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Ash dieback, a devastating disease, has been responsible for destroying vast numbers of ash trees in continental Europe and Scandinavia since 1992. Caused by a fungus, three names have been in use for the causal agent of this disease, initially Chalara fraxinea, then Hymenoscyphus pseudoalbidus, but the name Hymenoscyphus fraxineus is now being used widely.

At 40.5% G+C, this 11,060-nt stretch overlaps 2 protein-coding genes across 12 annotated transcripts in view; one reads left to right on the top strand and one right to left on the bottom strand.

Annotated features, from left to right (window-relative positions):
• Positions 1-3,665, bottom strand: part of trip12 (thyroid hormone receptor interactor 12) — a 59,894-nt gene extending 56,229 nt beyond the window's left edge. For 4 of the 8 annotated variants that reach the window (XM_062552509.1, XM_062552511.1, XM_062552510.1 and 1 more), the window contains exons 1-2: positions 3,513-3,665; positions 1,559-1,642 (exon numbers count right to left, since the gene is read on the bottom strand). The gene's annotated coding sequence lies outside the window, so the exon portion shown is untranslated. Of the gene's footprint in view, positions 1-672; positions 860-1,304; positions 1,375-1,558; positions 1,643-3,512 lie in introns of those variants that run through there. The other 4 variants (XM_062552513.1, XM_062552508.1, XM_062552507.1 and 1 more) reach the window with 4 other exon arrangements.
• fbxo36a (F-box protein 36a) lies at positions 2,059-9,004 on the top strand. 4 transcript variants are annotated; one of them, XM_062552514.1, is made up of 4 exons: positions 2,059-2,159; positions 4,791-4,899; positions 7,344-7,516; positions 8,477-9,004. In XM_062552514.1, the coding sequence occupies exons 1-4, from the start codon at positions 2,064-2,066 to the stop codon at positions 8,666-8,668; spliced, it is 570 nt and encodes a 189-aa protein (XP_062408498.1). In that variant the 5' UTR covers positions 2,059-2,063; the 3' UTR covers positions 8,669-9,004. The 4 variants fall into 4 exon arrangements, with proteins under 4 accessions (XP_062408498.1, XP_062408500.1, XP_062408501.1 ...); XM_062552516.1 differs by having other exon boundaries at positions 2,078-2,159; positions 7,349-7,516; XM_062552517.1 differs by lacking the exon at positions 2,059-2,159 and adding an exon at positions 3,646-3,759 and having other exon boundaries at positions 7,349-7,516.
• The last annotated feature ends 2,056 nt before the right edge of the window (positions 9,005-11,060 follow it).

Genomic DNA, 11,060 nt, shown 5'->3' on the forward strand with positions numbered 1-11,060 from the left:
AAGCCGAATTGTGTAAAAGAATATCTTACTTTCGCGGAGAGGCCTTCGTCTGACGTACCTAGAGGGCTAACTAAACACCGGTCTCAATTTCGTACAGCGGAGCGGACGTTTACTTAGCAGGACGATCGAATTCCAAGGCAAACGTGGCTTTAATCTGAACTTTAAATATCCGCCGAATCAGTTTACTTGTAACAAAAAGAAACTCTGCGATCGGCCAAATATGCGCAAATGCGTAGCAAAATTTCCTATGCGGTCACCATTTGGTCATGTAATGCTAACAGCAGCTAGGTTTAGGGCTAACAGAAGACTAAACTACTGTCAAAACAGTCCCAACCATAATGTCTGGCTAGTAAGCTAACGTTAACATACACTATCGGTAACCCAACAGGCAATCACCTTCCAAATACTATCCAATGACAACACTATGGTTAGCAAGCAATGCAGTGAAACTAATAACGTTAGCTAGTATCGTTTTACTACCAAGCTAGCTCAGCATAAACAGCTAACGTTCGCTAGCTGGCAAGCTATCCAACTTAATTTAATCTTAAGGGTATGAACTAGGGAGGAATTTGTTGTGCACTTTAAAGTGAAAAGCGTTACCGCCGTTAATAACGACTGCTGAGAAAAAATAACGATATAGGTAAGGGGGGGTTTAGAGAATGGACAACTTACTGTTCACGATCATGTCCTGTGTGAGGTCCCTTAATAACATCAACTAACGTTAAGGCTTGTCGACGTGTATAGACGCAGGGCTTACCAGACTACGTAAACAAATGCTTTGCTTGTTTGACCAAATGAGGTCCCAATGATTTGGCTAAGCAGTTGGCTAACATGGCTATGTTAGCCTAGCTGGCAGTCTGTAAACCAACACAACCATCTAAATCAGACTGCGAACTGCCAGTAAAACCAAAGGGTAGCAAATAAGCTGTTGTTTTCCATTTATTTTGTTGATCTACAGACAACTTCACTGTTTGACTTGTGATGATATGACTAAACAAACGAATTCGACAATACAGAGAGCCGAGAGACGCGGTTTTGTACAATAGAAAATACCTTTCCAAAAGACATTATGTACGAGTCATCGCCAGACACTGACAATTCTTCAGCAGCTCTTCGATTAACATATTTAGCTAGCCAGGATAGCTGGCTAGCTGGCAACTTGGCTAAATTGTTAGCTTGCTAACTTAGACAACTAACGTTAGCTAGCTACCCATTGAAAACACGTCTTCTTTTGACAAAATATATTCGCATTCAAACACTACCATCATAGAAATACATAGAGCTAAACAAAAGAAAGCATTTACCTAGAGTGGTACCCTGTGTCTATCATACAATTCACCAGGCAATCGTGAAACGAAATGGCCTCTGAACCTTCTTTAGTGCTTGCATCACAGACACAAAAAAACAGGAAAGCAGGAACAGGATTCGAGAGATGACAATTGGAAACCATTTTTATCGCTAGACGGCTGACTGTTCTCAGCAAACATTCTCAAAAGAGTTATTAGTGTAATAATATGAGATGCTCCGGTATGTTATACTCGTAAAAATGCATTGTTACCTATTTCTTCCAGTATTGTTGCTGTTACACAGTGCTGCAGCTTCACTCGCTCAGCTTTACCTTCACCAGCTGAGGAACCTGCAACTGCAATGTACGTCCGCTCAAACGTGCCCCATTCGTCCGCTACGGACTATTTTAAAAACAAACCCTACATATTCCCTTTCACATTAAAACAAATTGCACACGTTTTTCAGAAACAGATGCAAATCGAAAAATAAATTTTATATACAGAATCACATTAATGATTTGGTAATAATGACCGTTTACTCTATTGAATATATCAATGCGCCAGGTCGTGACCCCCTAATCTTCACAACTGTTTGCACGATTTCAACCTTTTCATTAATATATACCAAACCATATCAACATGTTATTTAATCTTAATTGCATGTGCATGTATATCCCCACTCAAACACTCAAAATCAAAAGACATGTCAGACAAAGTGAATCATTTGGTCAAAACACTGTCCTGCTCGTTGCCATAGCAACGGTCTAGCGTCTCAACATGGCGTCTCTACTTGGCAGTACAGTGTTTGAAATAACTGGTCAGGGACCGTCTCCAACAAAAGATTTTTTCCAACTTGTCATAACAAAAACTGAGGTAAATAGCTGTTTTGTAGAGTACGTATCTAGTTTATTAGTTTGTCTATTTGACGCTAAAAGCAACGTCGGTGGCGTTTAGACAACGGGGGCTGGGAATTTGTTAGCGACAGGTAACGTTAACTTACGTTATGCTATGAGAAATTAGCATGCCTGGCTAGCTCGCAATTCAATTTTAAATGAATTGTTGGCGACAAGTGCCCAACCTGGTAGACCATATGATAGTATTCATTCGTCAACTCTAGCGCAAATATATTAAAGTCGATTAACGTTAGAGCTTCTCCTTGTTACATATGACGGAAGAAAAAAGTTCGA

The disease was first identified in the UK in 2012. Since then it has been found at hundreds of sites throughout Britain and Ireland, although initially well over half of the findings were associated with trees planted during the previous 5 or 6 years, suggesting that plant trade has aided the arrival of this disease.
It is likely that resistance to ash dieback will evolve in the UK ash population over time through natural selection. This poses an important challenge for forest scientists: how to understand and accelerate this process so that the UK’s ash population can recover much more rapidly.
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